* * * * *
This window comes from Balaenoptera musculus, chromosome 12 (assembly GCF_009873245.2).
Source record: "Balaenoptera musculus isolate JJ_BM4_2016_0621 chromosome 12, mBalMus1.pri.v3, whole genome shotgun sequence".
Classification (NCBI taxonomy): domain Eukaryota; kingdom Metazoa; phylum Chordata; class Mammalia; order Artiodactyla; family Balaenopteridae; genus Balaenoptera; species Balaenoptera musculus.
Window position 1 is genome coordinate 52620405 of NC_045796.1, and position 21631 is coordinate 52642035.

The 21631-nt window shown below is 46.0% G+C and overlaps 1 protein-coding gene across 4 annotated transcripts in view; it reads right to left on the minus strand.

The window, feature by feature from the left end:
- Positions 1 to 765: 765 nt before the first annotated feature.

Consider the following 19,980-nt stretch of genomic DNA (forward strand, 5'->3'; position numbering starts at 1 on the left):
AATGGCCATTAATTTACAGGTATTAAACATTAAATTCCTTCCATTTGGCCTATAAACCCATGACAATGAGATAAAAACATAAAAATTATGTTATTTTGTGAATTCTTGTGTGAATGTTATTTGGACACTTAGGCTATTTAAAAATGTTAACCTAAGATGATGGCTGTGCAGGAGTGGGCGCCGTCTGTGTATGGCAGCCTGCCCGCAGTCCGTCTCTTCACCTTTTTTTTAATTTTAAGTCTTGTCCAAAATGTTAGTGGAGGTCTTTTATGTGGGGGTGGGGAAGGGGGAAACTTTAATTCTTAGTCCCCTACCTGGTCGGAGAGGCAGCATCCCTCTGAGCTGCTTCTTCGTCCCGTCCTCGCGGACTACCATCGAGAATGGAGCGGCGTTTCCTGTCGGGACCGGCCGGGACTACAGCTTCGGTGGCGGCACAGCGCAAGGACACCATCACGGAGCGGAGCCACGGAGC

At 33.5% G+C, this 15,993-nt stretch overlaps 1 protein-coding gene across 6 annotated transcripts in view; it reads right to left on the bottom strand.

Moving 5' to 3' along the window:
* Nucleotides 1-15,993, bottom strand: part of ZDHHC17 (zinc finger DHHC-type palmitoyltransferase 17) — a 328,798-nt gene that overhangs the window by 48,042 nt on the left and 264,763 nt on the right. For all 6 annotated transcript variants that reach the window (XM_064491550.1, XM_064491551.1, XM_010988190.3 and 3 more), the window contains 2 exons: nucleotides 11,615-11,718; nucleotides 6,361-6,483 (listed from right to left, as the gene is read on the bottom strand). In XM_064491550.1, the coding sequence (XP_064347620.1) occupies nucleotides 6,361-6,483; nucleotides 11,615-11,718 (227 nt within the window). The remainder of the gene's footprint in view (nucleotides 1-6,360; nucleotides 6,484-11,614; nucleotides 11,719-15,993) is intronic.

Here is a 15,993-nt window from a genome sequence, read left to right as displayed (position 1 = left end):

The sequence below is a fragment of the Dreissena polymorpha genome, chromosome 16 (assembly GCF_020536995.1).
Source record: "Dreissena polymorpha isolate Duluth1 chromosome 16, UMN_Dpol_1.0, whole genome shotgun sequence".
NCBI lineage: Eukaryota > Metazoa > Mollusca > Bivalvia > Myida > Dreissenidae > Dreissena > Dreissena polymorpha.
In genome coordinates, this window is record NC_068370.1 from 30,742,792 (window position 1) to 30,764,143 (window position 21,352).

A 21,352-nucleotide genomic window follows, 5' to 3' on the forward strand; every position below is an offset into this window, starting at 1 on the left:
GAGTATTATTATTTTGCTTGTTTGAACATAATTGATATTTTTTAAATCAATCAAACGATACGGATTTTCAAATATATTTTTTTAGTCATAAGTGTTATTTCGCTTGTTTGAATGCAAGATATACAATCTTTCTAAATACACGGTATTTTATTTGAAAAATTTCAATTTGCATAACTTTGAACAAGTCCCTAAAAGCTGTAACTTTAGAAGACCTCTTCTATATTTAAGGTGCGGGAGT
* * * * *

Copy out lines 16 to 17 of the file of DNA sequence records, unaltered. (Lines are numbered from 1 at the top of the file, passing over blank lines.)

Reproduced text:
NCBI lineage: Eukaryota > Metazoa > Mollusca > Bivalvia > Myida > Dreissenidae > Dreissena > Dreissena polymorpha.
In genome coordinates, this window is record NC_068370.1 from 30,742,792 (window position 1) to 30,764,143 (window position 21,352).